Escherichia coli and related bacteria employ multi-step phosphorelays to sense intra- and extra-cellular environmental signals and to modulate diverse cellular processes. However, the significance of the multiple phosphoryl transfer steps that characterize these systems remains poorly understood. As part of our long- term goal to understand the interplay between the various signal transduction systems that bacteria employ to adapt to diverse environmental conditions, this proposal will explore several of these systems that are particularly tractable, due to well-established inputs and/or outputs, and that play critically important roles in E. coli physiology. The primary focus will be on two phosphorelays that are important for the transition to anaerobiosis, Arc and Tor, as well as a phosphohistidine phosphatase that modulates the nitrogen-related phosphotransferase system. Progress in understanding these networks will provide new insights into both the mechanisms enabling infections by pathogens and the maintenance of a healthy microbiota in host niches. The results may ultimately lead to the development of novel antibiotics or treatment regimens, as well as strategies for manipulating the microbiomes to maintain the health of the host.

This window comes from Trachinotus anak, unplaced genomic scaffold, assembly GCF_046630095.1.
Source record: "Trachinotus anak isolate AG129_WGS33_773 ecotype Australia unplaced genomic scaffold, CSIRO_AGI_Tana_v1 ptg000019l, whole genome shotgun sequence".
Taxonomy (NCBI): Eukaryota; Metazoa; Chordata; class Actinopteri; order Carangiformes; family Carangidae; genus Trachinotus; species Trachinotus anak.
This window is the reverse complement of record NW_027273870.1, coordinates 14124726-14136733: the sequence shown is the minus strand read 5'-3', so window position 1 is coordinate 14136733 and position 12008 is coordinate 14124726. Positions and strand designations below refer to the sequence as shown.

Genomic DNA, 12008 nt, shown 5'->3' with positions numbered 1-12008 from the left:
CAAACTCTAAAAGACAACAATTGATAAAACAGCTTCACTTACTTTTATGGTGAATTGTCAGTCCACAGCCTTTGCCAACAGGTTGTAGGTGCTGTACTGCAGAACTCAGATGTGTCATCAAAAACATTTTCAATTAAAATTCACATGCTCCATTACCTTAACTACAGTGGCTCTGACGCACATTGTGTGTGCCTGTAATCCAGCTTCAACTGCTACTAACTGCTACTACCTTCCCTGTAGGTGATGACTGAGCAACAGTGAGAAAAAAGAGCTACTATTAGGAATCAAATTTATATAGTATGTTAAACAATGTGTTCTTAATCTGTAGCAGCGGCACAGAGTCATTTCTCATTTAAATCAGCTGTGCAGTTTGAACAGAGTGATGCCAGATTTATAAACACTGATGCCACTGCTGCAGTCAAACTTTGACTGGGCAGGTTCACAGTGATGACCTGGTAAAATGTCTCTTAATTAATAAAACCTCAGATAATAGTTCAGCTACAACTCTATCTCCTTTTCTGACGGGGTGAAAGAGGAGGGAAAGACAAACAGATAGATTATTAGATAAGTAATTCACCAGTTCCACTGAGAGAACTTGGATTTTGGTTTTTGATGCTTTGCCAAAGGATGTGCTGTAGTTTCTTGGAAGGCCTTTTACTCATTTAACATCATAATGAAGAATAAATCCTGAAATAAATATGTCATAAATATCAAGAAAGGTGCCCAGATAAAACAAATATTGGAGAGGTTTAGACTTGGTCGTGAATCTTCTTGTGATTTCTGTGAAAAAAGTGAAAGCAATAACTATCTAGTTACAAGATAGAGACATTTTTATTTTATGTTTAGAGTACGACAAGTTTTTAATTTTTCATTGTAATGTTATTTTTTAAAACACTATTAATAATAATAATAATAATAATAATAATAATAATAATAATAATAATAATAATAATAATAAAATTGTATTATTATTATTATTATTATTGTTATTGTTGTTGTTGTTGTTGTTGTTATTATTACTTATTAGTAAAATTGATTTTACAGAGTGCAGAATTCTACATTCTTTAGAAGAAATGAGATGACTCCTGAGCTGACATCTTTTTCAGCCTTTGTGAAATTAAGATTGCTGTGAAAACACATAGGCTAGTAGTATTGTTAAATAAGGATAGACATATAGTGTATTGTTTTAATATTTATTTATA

This project will explore the underlying mechanisms controlling a class of pathways that are critical for E. coli and related bacteria to adapt to changes in the environment, such as fluctuations in oxygen availability or extracellular potassium. The insights into these systems and into the bacterial strategies for surviving changes in the environment that will emerge from this research may lead to novel therapies for controlling bacterial infections and maintaining healthy microbiomes.